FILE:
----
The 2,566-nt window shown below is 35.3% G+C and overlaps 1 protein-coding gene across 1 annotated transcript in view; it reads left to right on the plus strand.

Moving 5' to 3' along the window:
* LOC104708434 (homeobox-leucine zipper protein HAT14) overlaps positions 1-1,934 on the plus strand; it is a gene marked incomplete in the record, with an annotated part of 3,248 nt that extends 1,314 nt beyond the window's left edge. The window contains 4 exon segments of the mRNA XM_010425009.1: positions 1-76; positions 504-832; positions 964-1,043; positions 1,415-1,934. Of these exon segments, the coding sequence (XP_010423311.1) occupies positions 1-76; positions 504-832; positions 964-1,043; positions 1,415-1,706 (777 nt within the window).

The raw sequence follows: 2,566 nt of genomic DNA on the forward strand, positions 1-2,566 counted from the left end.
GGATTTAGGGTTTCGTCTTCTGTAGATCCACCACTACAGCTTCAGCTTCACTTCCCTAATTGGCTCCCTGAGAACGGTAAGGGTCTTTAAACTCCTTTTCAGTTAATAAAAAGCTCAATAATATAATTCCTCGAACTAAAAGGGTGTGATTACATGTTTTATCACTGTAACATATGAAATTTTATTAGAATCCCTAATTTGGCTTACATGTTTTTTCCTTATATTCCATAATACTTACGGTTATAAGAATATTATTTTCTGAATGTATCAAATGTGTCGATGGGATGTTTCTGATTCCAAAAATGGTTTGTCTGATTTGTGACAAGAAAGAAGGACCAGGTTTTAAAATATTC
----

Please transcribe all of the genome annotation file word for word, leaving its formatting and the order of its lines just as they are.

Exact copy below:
The 2,566-nt window shown below is 35.3% G+C and overlaps 1 protein-coding gene across 1 annotated transcript in view; it reads left to right on the plus strand.

Moving 5' to 3' along the window:
* LOC104708434 (homeobox-leucine zipper protein HAT14) overlaps positions 1-1,934 on the plus strand; it is a gene marked incomplete in the record, with an annotated part of 3,248 nt that extends 1,314 nt beyond the window's left edge. The window contains 4 exon segments of the mRNA XM_010425009.1: positions 1-76; positions 504-832; positions 964-1,043; positions 1,415-1,934. Of these exon segments, the coding sequence (XP_010423311.1) occupies positions 1-76; positions 504-832; positions 964-1,043; positions 1,415-1,706 (777 nt within the window).

The raw sequence follows: 2,566 nt of genomic DNA on the forward strand, positions 1-2,566 counted from the left end.
GGATTTAGGGTTTCGTCTTCTGTAGATCCACCACTACAGCTTCAGCTTCACTTCCCTAATTGGCTCCCTGAGAACGGTAAGGGTCTTTAAACTCCTTTTCAGTTAATAAAAAGCTCAATAATATAATTCCTCGAACTAAAAGGGTGTGATTACATGTTTTATCACTGTAACATATGAAATTTTATTAGAATCCCTAATTTGGCTTACATGTTTTTTCCTTATATTCCATAATACTTACGGTTATAAGAATATTATTTTCTGAATGTATCAAATGTGTCGATGGGATGTTTCTGATTCCAAAAATGGTTTGTCTGATTTGTGACAAGAAAGAAGGACCAGGTTTTAAAATATTC